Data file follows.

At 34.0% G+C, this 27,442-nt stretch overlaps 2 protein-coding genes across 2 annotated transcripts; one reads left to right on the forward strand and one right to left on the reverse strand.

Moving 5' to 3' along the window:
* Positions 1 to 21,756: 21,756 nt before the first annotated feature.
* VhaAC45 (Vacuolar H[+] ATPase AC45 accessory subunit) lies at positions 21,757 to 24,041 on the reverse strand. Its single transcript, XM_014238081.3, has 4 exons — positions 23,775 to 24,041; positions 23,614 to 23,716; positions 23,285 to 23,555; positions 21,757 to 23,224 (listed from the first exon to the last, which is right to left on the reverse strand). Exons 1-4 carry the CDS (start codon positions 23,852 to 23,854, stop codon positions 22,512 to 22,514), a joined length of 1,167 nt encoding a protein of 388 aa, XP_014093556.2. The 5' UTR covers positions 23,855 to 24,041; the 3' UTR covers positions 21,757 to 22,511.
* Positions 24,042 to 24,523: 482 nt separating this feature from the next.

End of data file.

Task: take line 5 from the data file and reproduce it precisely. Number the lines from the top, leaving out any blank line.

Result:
* Positions 24,042 to 24,523: 482 nt separating this feature from the next.